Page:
Construction October 2008 on the east side of High Street where the parking lot entrance to Suds & Java was formerly located. The lot is now accessible off Courtland Avenue.
Stepien and DeVere also have worked to make parking for Suds & Java patrons accessible in the new parking lot behind the laundry. DeVere says 16 of that lot’s 50 parking spaces have been assigned to the new residential units, but that the remaining 34 parking spaces – including those closest to Suds & Java – will be open for customers of High and Smith businesses. The lot can be accessed from Courtland Avenue.
Until the construction work around the laundry is finished, Stepien says Suds & Java will labor on, and she hopes the neighborhood knows it.
“Our laundromat is a fabulous laundromat,” Stepien said. “We keep it clean. The atmosphere is nice. It’s safe. It’s just a wonderful place, and the bad part about it is that we can’t be seen anymore.”
But the visibility issues haven’t kept some of Suds & Java’s regular customers away. Steve Austin, who like Tyler started doing his laundry at 1254 N. High St. when the place was under different ownership and management as Maytag Coin Laundry, made a special trip without his laundry to see if Suds & Java was still open for business when he saw the signs of construction around it.
Austin says it has been difficult to access the laundry from High because the sidewalks in front of the building were removed during the construction work and only gravel pits stood in their place until new concrete was poured in late September. He now accesses Suds & Java from Courtland. Austin says he found an alternate route to get there because he wanted to keep experiencing the laundry’s friendly atmosphere.
“The customers are of a different mindset. They’re cheerful, they’re talkative,” Austin said. “I see neighbors from as far away as four or five blocks south, east, west. We kind of catch up there once a week. ‘How did the week go? How’s your sister doing after the surgery?’ It’s a neighborhoody kind of thing and I like that. Plus I can also get a nice cup of coffee.”
Sometimes Austin stops by the laundry just to grab a cup of coffee and say ‘hi’ to his neighbors.
“Usually I’ll stop in, I’ll chit chat for a couple of minutes,” Austin said. “I want to support people who are trying to make my community better.”
Like Stepien, Austin also suspects the results of the construction will make the neighborhood better. But Austin, a former historic preservationist, has wondered whether enough precautions were made to ensure that existing businesses don’t suffer while the construction is going on. He says a temporary sidewalk could have been installed sooner to cover the unwalkable gravel pit along High St. in front of Suds & Java’s building. He also says lights could have been installed in the passageway between the laundry’s building and its new neighbor to the south so Suds & Java patrons would feel safer carrying their loads of wash to and from the laundry during evening hours.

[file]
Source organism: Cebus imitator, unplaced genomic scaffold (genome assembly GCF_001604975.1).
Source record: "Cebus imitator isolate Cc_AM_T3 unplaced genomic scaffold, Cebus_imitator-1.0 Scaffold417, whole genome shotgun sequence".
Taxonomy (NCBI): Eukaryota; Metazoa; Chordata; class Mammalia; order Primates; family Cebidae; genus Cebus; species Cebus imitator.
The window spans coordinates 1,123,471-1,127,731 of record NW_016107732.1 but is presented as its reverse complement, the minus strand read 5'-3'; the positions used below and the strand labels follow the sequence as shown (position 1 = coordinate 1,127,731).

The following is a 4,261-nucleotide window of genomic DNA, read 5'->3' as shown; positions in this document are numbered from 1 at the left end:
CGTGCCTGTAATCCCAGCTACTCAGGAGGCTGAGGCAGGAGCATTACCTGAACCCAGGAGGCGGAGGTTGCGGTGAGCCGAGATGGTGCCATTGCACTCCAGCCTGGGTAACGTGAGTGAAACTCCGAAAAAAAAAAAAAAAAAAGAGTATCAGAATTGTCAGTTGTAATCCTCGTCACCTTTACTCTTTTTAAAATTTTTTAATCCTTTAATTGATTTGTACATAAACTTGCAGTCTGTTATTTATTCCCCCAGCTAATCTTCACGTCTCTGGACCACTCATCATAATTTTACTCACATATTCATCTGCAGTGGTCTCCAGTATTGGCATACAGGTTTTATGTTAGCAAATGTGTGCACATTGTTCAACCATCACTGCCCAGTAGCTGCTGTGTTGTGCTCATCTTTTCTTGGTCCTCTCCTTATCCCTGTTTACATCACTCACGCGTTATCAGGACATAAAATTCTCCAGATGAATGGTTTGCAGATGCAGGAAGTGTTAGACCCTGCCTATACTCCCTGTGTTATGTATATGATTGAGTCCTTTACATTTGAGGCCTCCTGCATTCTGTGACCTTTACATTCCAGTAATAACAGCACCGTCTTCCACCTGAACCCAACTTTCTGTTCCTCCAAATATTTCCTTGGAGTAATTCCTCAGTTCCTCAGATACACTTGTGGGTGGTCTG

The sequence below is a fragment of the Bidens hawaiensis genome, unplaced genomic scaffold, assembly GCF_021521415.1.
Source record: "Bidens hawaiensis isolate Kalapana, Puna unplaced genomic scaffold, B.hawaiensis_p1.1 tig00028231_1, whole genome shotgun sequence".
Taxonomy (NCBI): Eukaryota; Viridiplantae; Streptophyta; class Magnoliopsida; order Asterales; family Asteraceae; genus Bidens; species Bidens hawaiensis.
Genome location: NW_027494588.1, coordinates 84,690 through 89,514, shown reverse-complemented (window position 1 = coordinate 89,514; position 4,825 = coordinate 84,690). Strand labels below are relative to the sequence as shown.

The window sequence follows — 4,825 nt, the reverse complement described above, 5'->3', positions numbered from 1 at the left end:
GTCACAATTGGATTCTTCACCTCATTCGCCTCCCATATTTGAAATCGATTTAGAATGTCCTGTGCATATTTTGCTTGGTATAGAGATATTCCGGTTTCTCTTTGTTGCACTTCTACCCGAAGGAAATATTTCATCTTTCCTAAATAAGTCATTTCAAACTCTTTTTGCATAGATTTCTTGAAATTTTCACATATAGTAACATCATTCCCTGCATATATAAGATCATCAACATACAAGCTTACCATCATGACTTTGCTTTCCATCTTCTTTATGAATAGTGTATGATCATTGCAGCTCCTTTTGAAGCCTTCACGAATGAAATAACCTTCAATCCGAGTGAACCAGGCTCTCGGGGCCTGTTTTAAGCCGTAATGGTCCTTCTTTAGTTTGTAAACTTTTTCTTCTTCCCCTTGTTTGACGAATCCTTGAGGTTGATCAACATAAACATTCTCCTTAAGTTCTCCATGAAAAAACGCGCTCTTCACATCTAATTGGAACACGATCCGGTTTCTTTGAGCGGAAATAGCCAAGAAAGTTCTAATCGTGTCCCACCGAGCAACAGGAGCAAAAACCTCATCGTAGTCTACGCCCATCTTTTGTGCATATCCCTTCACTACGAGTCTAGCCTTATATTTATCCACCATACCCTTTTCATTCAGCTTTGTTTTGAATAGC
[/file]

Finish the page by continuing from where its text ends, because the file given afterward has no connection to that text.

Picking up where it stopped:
“I don’t think it’s right to allow people to develop things without taking into consideration the impact on the existing businesses,” Austin said. “It’s about responsible behavior: how do you build a better community?”
DeVere says all of the steps he has taken throughout the construction process will ultimately help build a more vibrant Short North community. He says the light fixtures in the passageway will be operational by early November. DeVere also says the addition of 12 new apartments and 7,000 square feet of commercial space to the area, as well as the retention of newly configured on-site parking, will bring foot traffic from new customers. Some of those customers might well do their laundry at Suds & Java, which DeVere calls “by far the best facility of its kind in Columbus.”
While Stepien has no plans to close Suds & Java, imagining a neighborhood without the laundry is a sad prospect for its customers. Austin says he’d have to move to a different apartment building where he could have his own washer and dryer. Tyler says he could take his laundry to another nearby laundromat, but he wouldn’t want to. He’d miss his banana muffins and he’d miss the Stepiens.
“I’m used to Helen (Stepien), her husband, and her kids,” Tyler said. “You get used to people.”
© 2008 Short North Gazette, Columbus, Ohio. All rights reserved.